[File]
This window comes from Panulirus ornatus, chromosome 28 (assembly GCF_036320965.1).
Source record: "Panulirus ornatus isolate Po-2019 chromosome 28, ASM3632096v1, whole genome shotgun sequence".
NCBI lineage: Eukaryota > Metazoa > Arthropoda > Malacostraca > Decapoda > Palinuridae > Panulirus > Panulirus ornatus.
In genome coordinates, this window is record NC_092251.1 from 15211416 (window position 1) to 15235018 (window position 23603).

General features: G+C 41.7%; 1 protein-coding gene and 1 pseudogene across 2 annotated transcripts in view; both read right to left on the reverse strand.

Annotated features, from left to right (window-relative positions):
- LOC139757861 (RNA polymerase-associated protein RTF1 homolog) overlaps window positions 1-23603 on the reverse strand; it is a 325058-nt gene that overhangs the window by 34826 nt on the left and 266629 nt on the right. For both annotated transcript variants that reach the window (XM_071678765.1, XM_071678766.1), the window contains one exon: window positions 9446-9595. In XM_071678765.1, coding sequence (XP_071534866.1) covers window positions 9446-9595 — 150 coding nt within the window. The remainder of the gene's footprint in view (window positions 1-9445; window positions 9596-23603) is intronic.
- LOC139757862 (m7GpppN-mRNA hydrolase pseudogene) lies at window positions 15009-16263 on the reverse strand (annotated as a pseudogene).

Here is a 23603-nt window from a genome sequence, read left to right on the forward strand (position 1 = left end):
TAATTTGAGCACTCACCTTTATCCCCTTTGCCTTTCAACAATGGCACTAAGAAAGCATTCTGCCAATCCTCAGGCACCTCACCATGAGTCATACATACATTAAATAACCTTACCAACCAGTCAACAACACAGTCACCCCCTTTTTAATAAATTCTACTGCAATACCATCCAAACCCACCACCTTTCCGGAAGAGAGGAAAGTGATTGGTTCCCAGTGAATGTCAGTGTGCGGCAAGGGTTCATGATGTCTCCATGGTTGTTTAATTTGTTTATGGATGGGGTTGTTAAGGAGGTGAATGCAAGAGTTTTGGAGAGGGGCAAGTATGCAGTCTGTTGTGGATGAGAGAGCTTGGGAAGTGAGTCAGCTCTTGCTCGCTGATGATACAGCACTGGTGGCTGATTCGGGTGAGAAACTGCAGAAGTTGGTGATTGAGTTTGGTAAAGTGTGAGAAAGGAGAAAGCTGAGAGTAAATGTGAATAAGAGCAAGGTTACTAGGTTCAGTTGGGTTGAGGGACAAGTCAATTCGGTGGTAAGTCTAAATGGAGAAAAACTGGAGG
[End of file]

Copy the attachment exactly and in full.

This window comes from Panulirus ornatus, chromosome 28 (assembly GCF_036320965.1).
Source record: "Panulirus ornatus isolate Po-2019 chromosome 28, ASM3632096v1, whole genome shotgun sequence".
NCBI lineage: Eukaryota > Metazoa > Arthropoda > Malacostraca > Decapoda > Palinuridae > Panulirus > Panulirus ornatus.
In genome coordinates, this window is record NC_092251.1 from 15211416 (window position 1) to 15235018 (window position 23603).

General features: G+C 41.7%; 1 protein-coding gene and 1 pseudogene across 2 annotated transcripts in view; both read right to left on the reverse strand.

Annotated features, from left to right (window-relative positions):
- LOC139757861 (RNA polymerase-associated protein RTF1 homolog) overlaps window positions 1-23603 on the reverse strand; it is a 325058-nt gene that overhangs the window by 34826 nt on the left and 266629 nt on the right. For both annotated transcript variants that reach the window (XM_071678765.1, XM_071678766.1), the window contains one exon: window positions 9446-9595. In XM_071678765.1, coding sequence (XP_071534866.1) covers window positions 9446-9595 — 150 coding nt within the window. The remainder of the gene's footprint in view (window positions 1-9445; window positions 9596-23603) is intronic.
- LOC139757862 (m7GpppN-mRNA hydrolase pseudogene) lies at window positions 15009-16263 on the reverse strand (annotated as a pseudogene).

Here is a 23603-nt window from a genome sequence, read left to right on the forward strand (position 1 = left end):
TAATTTGAGCACTCACCTTTATCCCCTTTGCCTTTCAACAATGGCACTAAGAAAGCATTCTGCCAATCCTCAGGCACCTCACCATGAGTCATACATACATTAAATAACCTTACCAACCAGTCAACAACACAGTCACCCCCTTTTTAATAAATTCTACTGCAATACCATCCAAACCCACCACCTTTCCGGAAGAGAGGAAAGTGATTGGTTCCCAGTGAATGTCAGTGTGCGGCAAGGGTTCATGATGTCTCCATGGTTGTTTAATTTGTTTATGGATGGGGTTGTTAAGGAGGTGAATGCAAGAGTTTTGGAGAGGGGCAAGTATGCAGTCTGTTGTGGATGAGAGAGCTTGGGAAGTGAGTCAGCTCTTGCTCGCTGATGATACAGCACTGGTGGCTGATTCGGGTGAGAAACTGCAGAAGTTGGTGATTGAGTTTGGTAAAGTGTGAGAAAGGAGAAAGCTGAGAGTAAATGTGAATAAGAGCAAGGTTACTAGGTTCAGTTGGGTTGAGGGACAAGTCAATTCGGTGGTAAGTCTAAATGGAGAAAAACTGGAGG